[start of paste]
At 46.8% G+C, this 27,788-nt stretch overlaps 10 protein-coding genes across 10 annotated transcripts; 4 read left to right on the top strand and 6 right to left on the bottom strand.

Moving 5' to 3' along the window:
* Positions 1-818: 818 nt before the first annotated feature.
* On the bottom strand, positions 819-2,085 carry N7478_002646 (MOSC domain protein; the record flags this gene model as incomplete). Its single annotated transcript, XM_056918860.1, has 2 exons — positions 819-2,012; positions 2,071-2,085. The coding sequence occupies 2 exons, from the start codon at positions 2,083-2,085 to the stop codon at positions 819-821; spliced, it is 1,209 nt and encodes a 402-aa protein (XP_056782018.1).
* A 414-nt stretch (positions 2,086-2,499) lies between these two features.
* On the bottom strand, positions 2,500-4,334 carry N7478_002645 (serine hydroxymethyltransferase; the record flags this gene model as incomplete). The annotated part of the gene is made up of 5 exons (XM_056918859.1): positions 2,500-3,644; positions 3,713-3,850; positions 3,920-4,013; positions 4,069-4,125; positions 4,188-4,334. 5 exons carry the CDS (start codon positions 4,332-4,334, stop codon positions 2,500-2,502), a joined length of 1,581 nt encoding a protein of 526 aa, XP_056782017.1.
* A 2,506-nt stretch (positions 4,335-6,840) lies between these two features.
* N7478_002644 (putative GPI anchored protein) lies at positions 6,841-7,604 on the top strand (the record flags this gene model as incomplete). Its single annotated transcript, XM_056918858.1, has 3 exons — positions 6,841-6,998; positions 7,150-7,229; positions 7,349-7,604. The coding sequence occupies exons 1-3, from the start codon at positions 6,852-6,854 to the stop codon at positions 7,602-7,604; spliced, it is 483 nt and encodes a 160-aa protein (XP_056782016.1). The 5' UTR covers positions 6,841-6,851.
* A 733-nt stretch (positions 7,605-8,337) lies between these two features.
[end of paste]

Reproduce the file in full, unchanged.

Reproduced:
At 46.8% G+C, this 27,788-nt stretch overlaps 10 protein-coding genes across 10 annotated transcripts; 4 read left to right on the top strand and 6 right to left on the bottom strand.

Moving 5' to 3' along the window:
* Positions 1-818: 818 nt before the first annotated feature.
* On the bottom strand, positions 819-2,085 carry N7478_002646 (MOSC domain protein; the record flags this gene model as incomplete). Its single annotated transcript, XM_056918860.1, has 2 exons — positions 819-2,012; positions 2,071-2,085. The coding sequence occupies 2 exons, from the start codon at positions 2,083-2,085 to the stop codon at positions 819-821; spliced, it is 1,209 nt and encodes a 402-aa protein (XP_056782018.1).
* A 414-nt stretch (positions 2,086-2,499) lies between these two features.
* On the bottom strand, positions 2,500-4,334 carry N7478_002645 (serine hydroxymethyltransferase; the record flags this gene model as incomplete). The annotated part of the gene is made up of 5 exons (XM_056918859.1): positions 2,500-3,644; positions 3,713-3,850; positions 3,920-4,013; positions 4,069-4,125; positions 4,188-4,334. 5 exons carry the CDS (start codon positions 4,332-4,334, stop codon positions 2,500-2,502), a joined length of 1,581 nt encoding a protein of 526 aa, XP_056782017.1.
* A 2,506-nt stretch (positions 4,335-6,840) lies between these two features.
* N7478_002644 (putative GPI anchored protein) lies at positions 6,841-7,604 on the top strand (the record flags this gene model as incomplete). Its single annotated transcript, XM_056918858.1, has 3 exons — positions 6,841-6,998; positions 7,150-7,229; positions 7,349-7,604. The coding sequence occupies exons 1-3, from the start codon at positions 6,852-6,854 to the stop codon at positions 7,602-7,604; spliced, it is 483 nt and encodes a 160-aa protein (XP_056782016.1). The 5' UTR covers positions 6,841-6,851.
* A 733-nt stretch (positions 7,605-8,337) lies between these two features.